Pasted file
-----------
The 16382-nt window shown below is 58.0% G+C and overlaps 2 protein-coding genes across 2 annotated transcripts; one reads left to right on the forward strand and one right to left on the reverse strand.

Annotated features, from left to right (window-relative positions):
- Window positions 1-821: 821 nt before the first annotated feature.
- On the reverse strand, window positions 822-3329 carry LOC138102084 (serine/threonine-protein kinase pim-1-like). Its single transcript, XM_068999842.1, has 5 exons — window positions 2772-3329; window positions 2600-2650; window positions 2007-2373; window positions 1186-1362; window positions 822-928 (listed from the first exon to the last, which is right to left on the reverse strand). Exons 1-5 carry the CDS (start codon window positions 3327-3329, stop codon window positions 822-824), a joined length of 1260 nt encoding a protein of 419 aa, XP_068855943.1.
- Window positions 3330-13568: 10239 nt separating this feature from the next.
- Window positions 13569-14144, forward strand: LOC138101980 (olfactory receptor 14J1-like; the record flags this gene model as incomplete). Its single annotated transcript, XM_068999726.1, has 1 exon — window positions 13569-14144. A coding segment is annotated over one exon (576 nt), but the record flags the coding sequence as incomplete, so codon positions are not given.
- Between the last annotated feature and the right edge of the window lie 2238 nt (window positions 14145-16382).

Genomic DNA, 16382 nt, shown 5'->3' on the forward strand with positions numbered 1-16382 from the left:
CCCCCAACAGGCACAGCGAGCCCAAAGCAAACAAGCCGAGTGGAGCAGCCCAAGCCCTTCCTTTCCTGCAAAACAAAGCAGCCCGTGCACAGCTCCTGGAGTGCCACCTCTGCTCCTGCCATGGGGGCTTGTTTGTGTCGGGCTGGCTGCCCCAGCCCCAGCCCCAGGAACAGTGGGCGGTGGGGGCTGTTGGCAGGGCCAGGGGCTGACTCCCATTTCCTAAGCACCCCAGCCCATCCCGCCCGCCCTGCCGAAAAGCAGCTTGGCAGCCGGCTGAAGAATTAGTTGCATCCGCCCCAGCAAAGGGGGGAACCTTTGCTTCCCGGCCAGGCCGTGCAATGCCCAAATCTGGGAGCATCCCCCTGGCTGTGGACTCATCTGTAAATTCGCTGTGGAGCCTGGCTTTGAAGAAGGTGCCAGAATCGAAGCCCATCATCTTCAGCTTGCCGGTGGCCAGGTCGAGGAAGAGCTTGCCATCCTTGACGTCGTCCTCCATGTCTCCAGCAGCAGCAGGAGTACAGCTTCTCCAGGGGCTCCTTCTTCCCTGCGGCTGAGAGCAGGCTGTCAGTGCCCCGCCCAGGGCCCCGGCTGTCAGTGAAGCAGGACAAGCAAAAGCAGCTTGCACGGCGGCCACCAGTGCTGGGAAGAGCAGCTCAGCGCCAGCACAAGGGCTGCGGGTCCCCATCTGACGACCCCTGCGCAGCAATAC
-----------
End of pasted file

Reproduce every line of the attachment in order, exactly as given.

The 16382-nt window shown below is 58.0% G+C and overlaps 2 protein-coding genes across 2 annotated transcripts; one reads left to right on the forward strand and one right to left on the reverse strand.

Annotated features, from left to right (window-relative positions):
- Window positions 1-821: 821 nt before the first annotated feature.
- On the reverse strand, window positions 822-3329 carry LOC138102084 (serine/threonine-protein kinase pim-1-like). Its single transcript, XM_068999842.1, has 5 exons — window positions 2772-3329; window positions 2600-2650; window positions 2007-2373; window positions 1186-1362; window positions 822-928 (listed from the first exon to the last, which is right to left on the reverse strand). Exons 1-5 carry the CDS (start codon window positions 3327-3329, stop codon window positions 822-824), a joined length of 1260 nt encoding a protein of 419 aa, XP_068855943.1.
- Window positions 3330-13568: 10239 nt separating this feature from the next.
- Window positions 13569-14144, forward strand: LOC138101980 (olfactory receptor 14J1-like; the record flags this gene model as incomplete). Its single annotated transcript, XM_068999726.1, has 1 exon — window positions 13569-14144. A coding segment is annotated over one exon (576 nt), but the record flags the coding sequence as incomplete, so codon positions are not given.
- Between the last annotated feature and the right edge of the window lie 2238 nt (window positions 14145-16382).

Genomic DNA, 16382 nt, shown 5'->3' on the forward strand with positions numbered 1-16382 from the left:
CCCCCAACAGGCACAGCGAGCCCAAAGCAAACAAGCCGAGTGGAGCAGCCCAAGCCCTTCCTTTCCTGCAAAACAAAGCAGCCCGTGCACAGCTCCTGGAGTGCCACCTCTGCTCCTGCCATGGGGGCTTGTTTGTGTCGGGCTGGCTGCCCCAGCCCCAGCCCCAGGAACAGTGGGCGGTGGGGGCTGTTGGCAGGGCCAGGGGCTGACTCCCATTTCCTAAGCACCCCAGCCCATCCCGCCCGCCCTGCCGAAAAGCAGCTTGGCAGCCGGCTGAAGAATTAGTTGCATCCGCCCCAGCAAAGGGGGGAACCTTTGCTTCCCGGCCAGGCCGTGCAATGCCCAAATCTGGGAGCATCCCCCTGGCTGTGGACTCATCTGTAAATTCGCTGTGGAGCCTGGCTTTGAAGAAGGTGCCAGAATCGAAGCCCATCATCTTCAGCTTGCCGGTGGCCAGGTCGAGGAAGAGCTTGCCATCCTTGACGTCGTCCTCCATGTCTCCAGCAGCAGCAGGAGTACAGCTTCTCCAGGGGCTCCTTCTTCCCTGCGGCTGAGAGCAGGCTGTCAGTGCCCCGCCCAGGGCCCCGGCTGTCAGTGAAGCAGGACAAGCAAAAGCAGCTTGCACGGCGGCCACCAGTGCTGGGAAGAGCAGCTCAGCGCCAGCACAAGGGCTGCGGGTCCCCATCTGACGACCCCTGCGCAGCAATAC